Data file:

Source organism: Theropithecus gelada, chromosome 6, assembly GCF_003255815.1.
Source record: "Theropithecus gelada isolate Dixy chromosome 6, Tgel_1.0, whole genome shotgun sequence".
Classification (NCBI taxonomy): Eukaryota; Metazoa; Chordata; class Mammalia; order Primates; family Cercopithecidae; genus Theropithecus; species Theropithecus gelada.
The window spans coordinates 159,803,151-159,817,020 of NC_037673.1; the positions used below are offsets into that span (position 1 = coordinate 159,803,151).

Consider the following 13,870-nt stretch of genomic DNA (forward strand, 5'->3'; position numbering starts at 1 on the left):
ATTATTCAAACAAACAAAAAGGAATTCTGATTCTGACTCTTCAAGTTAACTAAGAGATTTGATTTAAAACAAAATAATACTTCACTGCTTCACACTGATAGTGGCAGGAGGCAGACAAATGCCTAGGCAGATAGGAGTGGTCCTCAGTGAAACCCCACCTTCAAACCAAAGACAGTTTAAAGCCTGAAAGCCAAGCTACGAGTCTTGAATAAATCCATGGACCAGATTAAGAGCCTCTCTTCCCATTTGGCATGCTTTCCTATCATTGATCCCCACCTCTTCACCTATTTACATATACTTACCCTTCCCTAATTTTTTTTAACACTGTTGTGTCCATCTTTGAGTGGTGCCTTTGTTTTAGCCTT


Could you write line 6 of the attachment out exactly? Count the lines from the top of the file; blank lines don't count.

ATTATTCAAACAAACAAAAAGGAATTCTGATTCTGACTCTTCAAGTTAACTAAGAGATTTGATTTAAAACAAAATAATACTTCACTGCTTCACACTGATAGTGGCAGGAGGCAGACAAATGCCTAGGCAGATAGGAGTGGTCCTCAGTGAAACCCCACCTTCAAACCAAAGACAGTTTAAAGCCTGAAAGCCAAGCTACGAGTCTTGAATAAATCCATGGACCAGATTAAGAGCCTCTCTTCCCATTTGGCATGCTTTCCTATCATTGATCCCCACCTCTTCACCTATTTACATATACTTACCCTTCCCTAATTTTTTTTAACACTGTTGTGTCCATCTTTGAGTGGTGCCTTTGTTTTAGCCTT